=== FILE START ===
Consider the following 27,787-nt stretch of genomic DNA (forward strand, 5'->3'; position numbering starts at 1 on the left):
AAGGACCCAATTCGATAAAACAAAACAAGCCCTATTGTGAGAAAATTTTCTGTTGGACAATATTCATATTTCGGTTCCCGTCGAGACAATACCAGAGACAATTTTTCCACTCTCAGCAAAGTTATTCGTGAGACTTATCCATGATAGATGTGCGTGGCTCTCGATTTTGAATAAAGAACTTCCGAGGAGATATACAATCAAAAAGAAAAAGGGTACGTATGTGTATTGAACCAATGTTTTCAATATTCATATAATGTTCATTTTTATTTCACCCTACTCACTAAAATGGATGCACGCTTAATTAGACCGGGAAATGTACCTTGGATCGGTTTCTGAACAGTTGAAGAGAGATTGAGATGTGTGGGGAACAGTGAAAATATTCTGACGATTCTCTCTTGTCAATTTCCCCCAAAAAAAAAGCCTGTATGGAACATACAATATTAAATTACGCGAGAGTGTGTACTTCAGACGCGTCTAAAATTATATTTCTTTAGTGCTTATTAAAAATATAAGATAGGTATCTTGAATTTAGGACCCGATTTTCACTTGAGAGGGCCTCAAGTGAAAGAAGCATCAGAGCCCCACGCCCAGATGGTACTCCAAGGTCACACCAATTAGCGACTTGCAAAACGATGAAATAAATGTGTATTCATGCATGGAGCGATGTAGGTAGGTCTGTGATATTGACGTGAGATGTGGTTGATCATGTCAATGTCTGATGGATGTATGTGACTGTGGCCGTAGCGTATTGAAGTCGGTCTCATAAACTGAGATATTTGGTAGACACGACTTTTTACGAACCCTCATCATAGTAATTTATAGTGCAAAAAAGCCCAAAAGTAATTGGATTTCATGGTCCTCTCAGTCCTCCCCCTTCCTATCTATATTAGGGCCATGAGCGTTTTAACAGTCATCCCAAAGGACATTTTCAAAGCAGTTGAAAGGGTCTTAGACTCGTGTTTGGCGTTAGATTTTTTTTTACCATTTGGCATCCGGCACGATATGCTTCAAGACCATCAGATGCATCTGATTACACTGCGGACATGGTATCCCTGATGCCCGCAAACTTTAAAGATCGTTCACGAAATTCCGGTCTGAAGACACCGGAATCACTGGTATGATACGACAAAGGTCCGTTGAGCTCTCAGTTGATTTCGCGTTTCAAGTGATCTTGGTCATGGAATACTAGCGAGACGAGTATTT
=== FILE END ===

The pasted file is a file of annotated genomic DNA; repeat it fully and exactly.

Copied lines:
Consider the following 27,787-nt stretch of genomic DNA (forward strand, 5'->3'; position numbering starts at 1 on the left):
AAGGACCCAATTCGATAAAACAAAACAAGCCCTATTGTGAGAAAATTTTCTGTTGGACAATATTCATATTTCGGTTCCCGTCGAGACAATACCAGAGACAATTTTTCCACTCTCAGCAAAGTTATTCGTGAGACTTATCCATGATAGATGTGCGTGGCTCTCGATTTTGAATAAAGAACTTCCGAGGAGATATACAATCAAAAAGAAAAAGGGTACGTATGTGTATTGAACCAATGTTTTCAATATTCATATAATGTTCATTTTTATTTCACCCTACTCACTAAAATGGATGCACGCTTAATTAGACCGGGAAATGTACCTTGGATCGGTTTCTGAACAGTTGAAGAGAGATTGAGATGTGTGGGGAACAGTGAAAATATTCTGACGATTCTCTCTTGTCAATTTCCCCCAAAAAAAAAGCCTGTATGGAACATACAATATTAAATTACGCGAGAGTGTGTACTTCAGACGCGTCTAAAATTATATTTCTTTAGTGCTTATTAAAAATATAAGATAGGTATCTTGAATTTAGGACCCGATTTTCACTTGAGAGGGCCTCAAGTGAAAGAAGCATCAGAGCCCCACGCCCAGATGGTACTCCAAGGTCACACCAATTAGCGACTTGCAAAACGATGAAATAAATGTGTATTCATGCATGGAGCGATGTAGGTAGGTCTGTGATATTGACGTGAGATGTGGTTGATCATGTCAATGTCTGATGGATGTATGTGACTGTGGCCGTAGCGTATTGAAGTCGGTCTCATAAACTGAGATATTTGGTAGACACGACTTTTTACGAACCCTCATCATAGTAATTTATAGTGCAAAAAAGCCCAAAAGTAATTGGATTTCATGGTCCTCTCAGTCCTCCCCCTTCCTATCTATATTAGGGCCATGAGCGTTTTAACAGTCATCCCAAAGGACATTTTCAAAGCAGTTGAAAGGGTCTTAGACTCGTGTTTGGCGTTAGATTTTTTTTTACCATTTGGCATCCGGCACGATATGCTTCAAGACCATCAGATGCATCTGATTACACTGCGGACATGGTATCCCTGATGCCCGCAAACTTTAAAGATCGTTCACGAAATTCCGGTCTGAAGACACCGGAATCACTGGTATGATACGACAAAGGTCCGTTGAGCTCTCAGTTGATTTCGCGTTTCAAGTGATCTTGGTCATGGAATACTAGCGAGACGAGTATTT